Though they’re thought to be Brought on by different things, depression and anxiety can produce several similar symptoms, which may include:
- difficulty with memory or concentration
- sleep difficulties
The two conditions also share some common treatments.
Both anxiety and depression can be treated with:
- Treatment, such as cognitive-behavioral treatment
- alternative therapies, such as hypnotherapy
If you feel you are experiencing symptoms of either of these conditions or the two of these, make an appointment to speak to your healthcare provider. It is possible to work with them to identify coexisting symptoms of anxiety and depression and how they may be treated.
Depression and obsessive-compulsive disorder (OCD)
Obsessive-compulsive disorder (OCD) is a type of anxiety disorder. It causes undesirable and repeated ideas, recommendations, and anxieties (obsessions).
These fears cause you to act out recurrent behaviors or rituals (compulsions) that you hope will ease the stress caused by the obsessions.
People diagnosed with OCD often find themselves at a loop of obsessions and compulsions. If you have these behaviors, you may feel isolated because of these. This can result in withdrawal from friends and social situations, which may increase your risk for depression.
It’s not unusual for someone with OCD to also have depression. Having one anxiety disorder can boost your odds of getting another. Up to 80 percent of people with OCD also have major depression.
This dual diagnosis is a concern with kids, also. Their compulsive behaviors, which may be first growing at a young age, can cause them to feel unusual. That can lead to withdrawal from friends and can increase the odds of a child developing depression.
Depression with psychosis
Some individuals who have been diagnosed with major depression may also have symptoms of another mental disorder called psychosis. When the two conditions occur together, it’s called depressive psychosis.
Depressive psychosis causes people to view, hear, believe, or smell things that are not real. People with the condition may also experience feelings of despair, hopelessness, and irritability.
The combo of the two conditions is especially hazardous. That’s because someone with depressive psychosis may experience delusions which make them have thoughts of suicide or take unusual risks.
It is unclear what causes these two conditions or the reason why they can occur together, but treatment can successfully alleviate symptoms. Treatments include medications and electroconvulsive therapy (ECT).
Understanding the risk factors and potential causes can help you be conscious of symptoms.
Depression in Pregnancy
Pregnancy is often an exciting time for people. But, it may nonetheless be common for a pregnant woman to experience depression.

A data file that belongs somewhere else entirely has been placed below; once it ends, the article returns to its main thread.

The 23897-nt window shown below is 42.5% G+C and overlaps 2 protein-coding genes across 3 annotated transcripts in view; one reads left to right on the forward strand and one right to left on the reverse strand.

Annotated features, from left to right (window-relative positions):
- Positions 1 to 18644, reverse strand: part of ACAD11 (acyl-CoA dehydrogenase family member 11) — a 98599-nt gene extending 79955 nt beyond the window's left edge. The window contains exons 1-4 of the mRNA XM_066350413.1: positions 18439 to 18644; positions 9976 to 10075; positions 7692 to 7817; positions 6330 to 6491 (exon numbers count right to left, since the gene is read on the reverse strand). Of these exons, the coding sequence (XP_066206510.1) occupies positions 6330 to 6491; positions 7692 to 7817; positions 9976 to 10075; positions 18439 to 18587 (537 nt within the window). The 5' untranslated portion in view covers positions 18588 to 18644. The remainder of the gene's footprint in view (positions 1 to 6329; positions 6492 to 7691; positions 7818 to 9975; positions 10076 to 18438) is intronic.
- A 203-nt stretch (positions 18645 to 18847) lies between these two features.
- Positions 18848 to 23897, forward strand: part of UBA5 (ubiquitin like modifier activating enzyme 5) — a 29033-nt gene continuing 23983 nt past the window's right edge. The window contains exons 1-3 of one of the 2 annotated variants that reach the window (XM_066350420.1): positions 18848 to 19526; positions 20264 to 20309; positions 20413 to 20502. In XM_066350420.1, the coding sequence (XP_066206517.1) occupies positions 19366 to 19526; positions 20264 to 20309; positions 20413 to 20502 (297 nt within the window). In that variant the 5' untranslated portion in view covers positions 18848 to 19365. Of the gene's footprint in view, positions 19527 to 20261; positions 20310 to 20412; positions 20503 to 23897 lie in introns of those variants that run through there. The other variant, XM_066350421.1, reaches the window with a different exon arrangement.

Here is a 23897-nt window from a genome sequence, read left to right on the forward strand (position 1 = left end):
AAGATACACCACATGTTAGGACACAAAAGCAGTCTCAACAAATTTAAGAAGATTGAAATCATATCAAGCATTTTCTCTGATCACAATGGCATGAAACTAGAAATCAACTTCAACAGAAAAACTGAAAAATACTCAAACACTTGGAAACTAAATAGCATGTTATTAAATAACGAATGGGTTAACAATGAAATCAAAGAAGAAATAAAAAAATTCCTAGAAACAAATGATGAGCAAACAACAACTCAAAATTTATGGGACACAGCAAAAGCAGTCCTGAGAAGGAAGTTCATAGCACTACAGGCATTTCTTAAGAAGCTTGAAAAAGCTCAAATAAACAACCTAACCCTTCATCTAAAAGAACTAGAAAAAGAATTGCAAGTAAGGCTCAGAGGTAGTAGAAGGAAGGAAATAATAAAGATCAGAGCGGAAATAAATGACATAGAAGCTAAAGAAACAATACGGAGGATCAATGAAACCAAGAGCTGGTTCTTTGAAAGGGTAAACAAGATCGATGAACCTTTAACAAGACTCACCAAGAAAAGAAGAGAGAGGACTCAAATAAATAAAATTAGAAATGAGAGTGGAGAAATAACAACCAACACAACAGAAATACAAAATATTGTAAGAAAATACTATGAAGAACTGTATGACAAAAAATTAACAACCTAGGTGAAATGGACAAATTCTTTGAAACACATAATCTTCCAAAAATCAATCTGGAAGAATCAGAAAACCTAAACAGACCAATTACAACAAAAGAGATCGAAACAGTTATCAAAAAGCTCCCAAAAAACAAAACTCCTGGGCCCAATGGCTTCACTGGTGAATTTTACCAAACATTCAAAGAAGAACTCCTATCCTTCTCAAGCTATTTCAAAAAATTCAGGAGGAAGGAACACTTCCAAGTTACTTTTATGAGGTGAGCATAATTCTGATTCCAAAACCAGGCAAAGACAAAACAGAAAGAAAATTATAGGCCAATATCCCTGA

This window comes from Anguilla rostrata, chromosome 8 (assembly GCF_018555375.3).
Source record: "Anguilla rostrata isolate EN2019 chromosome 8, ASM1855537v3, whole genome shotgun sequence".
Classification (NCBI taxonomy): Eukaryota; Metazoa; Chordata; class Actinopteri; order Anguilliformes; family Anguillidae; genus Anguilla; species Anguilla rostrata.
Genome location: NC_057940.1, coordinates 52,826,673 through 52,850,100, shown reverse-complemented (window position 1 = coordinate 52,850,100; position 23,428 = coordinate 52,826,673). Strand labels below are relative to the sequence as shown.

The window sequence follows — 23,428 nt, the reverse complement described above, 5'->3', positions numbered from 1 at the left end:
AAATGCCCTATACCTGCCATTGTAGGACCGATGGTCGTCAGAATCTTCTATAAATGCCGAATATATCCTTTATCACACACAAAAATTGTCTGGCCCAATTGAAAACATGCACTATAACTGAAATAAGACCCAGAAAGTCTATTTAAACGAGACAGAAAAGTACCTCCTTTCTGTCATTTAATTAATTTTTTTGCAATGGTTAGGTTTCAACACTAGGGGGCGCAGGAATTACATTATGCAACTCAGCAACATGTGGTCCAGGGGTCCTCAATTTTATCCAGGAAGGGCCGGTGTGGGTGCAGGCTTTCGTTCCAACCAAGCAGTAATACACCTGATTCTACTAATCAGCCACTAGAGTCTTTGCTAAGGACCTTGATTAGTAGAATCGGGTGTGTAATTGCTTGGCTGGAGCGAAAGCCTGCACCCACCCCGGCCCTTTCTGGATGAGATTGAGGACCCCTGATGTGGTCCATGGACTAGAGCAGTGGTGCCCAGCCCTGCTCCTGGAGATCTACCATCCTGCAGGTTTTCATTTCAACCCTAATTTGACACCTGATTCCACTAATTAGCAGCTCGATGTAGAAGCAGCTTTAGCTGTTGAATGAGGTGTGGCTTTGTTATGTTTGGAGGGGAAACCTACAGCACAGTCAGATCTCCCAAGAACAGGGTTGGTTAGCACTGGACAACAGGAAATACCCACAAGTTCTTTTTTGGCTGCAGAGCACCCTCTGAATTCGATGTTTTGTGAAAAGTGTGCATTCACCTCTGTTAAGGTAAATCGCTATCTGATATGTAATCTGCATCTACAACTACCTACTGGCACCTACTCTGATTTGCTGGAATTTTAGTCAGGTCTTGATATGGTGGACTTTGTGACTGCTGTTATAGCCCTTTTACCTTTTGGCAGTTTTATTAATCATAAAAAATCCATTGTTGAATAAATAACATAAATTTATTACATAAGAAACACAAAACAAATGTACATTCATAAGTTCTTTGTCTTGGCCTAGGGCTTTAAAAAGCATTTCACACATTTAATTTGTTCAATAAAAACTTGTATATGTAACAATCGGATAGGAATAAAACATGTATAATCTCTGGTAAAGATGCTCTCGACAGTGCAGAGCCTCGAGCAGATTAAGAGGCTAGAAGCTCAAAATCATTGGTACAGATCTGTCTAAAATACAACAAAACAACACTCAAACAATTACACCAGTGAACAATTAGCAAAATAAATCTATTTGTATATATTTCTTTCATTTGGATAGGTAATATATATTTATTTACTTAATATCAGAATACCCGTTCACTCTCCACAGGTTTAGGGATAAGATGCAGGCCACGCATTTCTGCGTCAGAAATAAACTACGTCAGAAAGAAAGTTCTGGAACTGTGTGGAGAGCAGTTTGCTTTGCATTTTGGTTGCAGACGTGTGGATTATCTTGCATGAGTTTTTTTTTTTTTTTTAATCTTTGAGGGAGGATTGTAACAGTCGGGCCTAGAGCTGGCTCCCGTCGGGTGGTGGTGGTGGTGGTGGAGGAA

Symptoms of depression during pregnancy include:
- Changes in appetite or eating habits
- feeling despairing
- losing interest in activities and things you previously enjoyed
- persistent sadness
- troubles concentrating or remembering
- sleeping problems, including insomnia or sleeping too much
- ideas of suicide or death
Treatment for depression during pregnancy may focus entirely on talk therapy and other natural treatments.
While some girls do choose antidepressants during their pregnancy, it is not clear which ones would be the safest. Your healthcare provider may help you try out an alternative option until after the birth of your baby.
The dangers for depression can continue after the baby arrives. Postpartum depression, that is also called major depressive disorder with peripartum onset, is a critical concern for new mothers.
Depression and alcohol
Studies have established a link between alcohol use and depression. People who have depression are more likely to misuse alcohol.
Out of those 20.2 million U.S. adults who experienced a substance use disorder, about 40 percent had a co-occurring mental illness.
In accordance with some 2012 research, 63.8 percent of all people that are alcohol dependent have depression.
Drinking alcohol frequently can make symptoms of depression worse, and people who have depression are more likely to misuse alcohol or become reliant on it.
Outlook for depression
Depression could be temporary, or it may be a long-term challenge. Treatment does not necessarily make your depression go away entirely.
However, treatment frequently makes symptoms more manageable. Managing symptoms of depression involve finding the right combination of medications and remedies.
If one treatment doesn’t work, speak to your healthcare provider. They can help you create a different treatment program that may work better in helping you manage your problem.